But were I Love Ugly’s pics reflecting relations with consenting adults?  I believe there’s an argument that the calendar does not promote a culture of abuse and violence against women any more than Pirelli’s new calendar does.

Does skin sell?

There’s still plenty of beef- and cheesecake in advertising.  Look at Dolce & Gabbana’s print ads.  A sinewy, tanned, shirtless man drifting around in a rowboat in the middle of a Mediterranean bay is a sex object, isn’t he?

Perhaps I Love Ugly could have avoided showing women’s nipples, but I’m still not sure the company has done anything worse than Snickers, Tom Ford for Men, or Budweiser, among others.

  1. Snickers ad that suggests eating chocolate will help you remove your girlfriend’s bra.
  2. Compare this phallic, breastacular Tom Ford ad to I Love Ugly’s ad, which boosted sales of Tom Ford for Men cologne.
  3. Photography marketing has always had a thing for ta-tas.
  4. Breasts seemed to sell Bud Light Lime, with the help of Arlanny Celeste.
  5. And of course there’s Hooters.

A recent study in Advertising & Society Review found that 20 percent of all magazine and web ads use sexual images, although it’s debatable whether the use of breasts in advertising actually help or hinder sales, because people (61 percent) can’t seem to recall the brand that used them.

Et tu, Playboy?

Yes, Playboy has been cleaning house as well.

Even though the magazine has historically carried some of the magazine world’s most astute editorial content, its name had become synonymous with pornography.

In October 2015, Playboy — the world’s most famous nudie magazine — pledged to end nudity on its pages. Even the centerfold.

Why do companies make the decisions they do?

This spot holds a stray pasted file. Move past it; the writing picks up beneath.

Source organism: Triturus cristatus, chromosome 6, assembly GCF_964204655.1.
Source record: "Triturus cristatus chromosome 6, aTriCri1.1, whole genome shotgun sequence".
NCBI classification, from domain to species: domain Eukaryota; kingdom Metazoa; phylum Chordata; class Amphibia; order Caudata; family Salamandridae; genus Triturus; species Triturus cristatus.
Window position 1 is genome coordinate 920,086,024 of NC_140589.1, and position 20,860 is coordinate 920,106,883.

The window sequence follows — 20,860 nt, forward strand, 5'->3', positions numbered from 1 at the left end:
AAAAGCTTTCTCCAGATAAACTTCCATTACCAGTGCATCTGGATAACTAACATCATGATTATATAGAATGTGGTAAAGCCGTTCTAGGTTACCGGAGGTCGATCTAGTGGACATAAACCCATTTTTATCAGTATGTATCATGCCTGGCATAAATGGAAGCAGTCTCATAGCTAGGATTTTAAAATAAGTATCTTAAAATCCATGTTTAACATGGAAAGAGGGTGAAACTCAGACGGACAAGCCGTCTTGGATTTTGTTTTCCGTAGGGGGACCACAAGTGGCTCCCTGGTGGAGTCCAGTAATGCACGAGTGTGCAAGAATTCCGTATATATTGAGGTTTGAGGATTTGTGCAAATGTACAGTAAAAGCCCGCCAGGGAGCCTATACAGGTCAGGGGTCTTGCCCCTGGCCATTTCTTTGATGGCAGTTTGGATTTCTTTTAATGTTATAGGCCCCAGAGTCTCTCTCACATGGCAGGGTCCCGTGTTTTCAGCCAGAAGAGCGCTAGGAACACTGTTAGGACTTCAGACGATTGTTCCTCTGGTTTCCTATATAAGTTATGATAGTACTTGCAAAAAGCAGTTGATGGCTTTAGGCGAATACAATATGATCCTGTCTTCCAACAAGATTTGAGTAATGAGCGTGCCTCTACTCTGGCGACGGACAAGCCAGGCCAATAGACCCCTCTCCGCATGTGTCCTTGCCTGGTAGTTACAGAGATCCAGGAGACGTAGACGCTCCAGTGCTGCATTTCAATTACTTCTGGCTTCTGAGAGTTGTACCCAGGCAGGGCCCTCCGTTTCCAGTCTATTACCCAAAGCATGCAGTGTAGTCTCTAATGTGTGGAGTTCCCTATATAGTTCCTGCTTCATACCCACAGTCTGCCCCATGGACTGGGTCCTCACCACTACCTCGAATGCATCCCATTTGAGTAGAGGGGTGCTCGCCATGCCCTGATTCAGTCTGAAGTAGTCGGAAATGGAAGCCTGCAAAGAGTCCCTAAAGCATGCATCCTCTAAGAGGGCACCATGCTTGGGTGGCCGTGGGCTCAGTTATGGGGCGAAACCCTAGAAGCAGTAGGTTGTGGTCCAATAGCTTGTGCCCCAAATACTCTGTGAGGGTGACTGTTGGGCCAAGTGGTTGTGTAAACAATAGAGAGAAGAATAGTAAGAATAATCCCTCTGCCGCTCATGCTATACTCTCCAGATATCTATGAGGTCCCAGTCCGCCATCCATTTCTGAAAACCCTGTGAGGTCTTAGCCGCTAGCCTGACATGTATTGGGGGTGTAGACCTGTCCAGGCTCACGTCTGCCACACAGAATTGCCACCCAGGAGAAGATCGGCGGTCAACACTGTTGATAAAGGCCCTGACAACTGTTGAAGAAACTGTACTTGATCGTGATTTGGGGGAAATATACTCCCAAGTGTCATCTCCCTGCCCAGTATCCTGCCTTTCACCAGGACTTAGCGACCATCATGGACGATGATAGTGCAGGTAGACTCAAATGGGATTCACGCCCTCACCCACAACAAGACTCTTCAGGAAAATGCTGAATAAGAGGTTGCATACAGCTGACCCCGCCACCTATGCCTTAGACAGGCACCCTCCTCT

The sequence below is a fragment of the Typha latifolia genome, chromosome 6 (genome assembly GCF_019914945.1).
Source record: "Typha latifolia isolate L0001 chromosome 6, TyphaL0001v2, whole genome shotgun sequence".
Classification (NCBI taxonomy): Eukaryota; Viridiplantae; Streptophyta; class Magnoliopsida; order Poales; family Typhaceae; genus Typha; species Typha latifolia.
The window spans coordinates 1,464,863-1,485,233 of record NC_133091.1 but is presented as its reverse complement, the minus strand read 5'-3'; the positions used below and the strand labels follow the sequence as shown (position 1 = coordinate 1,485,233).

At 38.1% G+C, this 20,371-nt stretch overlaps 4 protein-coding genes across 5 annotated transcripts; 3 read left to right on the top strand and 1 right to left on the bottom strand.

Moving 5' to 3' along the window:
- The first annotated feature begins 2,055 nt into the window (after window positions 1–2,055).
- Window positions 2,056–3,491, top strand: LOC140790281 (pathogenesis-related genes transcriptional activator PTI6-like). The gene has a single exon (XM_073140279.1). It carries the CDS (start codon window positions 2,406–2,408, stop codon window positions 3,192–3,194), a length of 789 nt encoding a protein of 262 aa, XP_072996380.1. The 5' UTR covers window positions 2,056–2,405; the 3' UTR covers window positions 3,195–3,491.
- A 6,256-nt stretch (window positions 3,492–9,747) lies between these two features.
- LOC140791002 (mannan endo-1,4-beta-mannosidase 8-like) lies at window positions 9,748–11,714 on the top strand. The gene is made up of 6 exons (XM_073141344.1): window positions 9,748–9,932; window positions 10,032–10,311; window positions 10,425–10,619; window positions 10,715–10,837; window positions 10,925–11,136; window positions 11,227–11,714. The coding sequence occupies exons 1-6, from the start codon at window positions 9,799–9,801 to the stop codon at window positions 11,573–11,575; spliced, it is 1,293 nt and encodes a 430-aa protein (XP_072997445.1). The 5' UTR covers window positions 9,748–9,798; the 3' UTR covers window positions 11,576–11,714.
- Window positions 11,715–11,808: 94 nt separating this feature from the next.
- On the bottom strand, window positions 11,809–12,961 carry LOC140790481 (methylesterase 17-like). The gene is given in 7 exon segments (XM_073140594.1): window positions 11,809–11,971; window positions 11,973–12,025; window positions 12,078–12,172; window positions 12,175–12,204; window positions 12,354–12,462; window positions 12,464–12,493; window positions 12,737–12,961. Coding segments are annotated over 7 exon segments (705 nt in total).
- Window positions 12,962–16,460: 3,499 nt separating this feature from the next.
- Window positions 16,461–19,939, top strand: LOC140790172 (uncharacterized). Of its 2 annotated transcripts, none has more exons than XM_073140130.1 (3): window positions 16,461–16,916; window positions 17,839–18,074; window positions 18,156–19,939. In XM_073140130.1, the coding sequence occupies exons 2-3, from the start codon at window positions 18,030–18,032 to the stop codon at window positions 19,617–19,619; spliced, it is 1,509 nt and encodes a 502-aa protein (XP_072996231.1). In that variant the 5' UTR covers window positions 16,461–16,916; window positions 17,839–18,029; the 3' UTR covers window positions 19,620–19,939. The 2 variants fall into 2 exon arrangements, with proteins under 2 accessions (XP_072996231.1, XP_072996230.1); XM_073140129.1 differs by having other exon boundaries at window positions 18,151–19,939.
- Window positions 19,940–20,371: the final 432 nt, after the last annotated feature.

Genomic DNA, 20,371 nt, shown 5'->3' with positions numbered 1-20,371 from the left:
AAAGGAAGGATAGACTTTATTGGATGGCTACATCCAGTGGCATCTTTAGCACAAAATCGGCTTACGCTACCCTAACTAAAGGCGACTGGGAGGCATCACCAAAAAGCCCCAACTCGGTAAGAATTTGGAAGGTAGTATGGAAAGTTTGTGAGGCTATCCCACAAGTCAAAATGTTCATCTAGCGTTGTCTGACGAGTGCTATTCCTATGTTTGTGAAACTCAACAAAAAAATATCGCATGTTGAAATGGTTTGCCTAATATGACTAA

We always have to follow the money.

Playboy used to circulate 5.6 million but circulation today is less than 100,000.  Its target audience was men in their late 40s, but after its redesign without nudity, the average dropped to 30.  Plus, its web traffic zoomed from four million to about 16 million unique users each month.

Just one small change has made the magazine more relevant to a broader audience.   Plus, its cover won’t have to be hidden on the newsstands.


How could Barbie, the classic icon of cheesecake, objectification, and subservience, be socially relevant?

If it’s the likeness of the award-winning filmmaker of the Oscar-nominated “Selma,” Ava DuVernay.

Mattel released this latest Barbie installment on December 7, 2015.  The dolls were sold out on both Mattel’s and Amazon’s sites within 17 minutes.  Each doll came with her own director’s chair.



What is just as cool as having a doll you can look up to?  Donating all of the proceeds to nonprofit organizations Color of Change and Witness.

Mattel created the dolls for its line of Sheroes Barbie dolls.

Now that’s social relevance that works. It’s not sudden conscience disguised as social relevance.

How to be socially relevant

You have to make your ad absolutely relevant to your audience.  Not to some of your audience.  To all of your audience.  And you have to keep that engagement going — from television ad to website to print collateral.

To be socially relevant, you also need show good taste and propriety now more than ever.  In early advertising, it was acceptable to make ads relevant primarily to men, often the breadwinners and decision makers.  As a result, women were subservient and domestic.  They were also guilty if they allowed “ring around the collar” — not the man who didn’t bathe.

Today, women are the primary decision makers for large-ticket items such as houses and cars, home repairs and appliances.   

No matter who your target audience is, you still need to make people feel.  Marketing and advertising are emotionally driven messages.  So you need to know your audience(s) inside and out, be able to surprise and delight them, and convince them to buy your product or service.

Sexiness has been a large part of marketing for many years.  And yet … how to be sexy at no one’s expense?

Marketers are jockeying to find just the right mix of sexuality and good taste.  And, of course, there are other ways to reach consumers:  humor, beauty, surprise, loyalty, and many more.

What the companies in this essay have shown us is that taking a new look at a product’s audiences often yields a bonus for the consumer and for the company’s bottom line.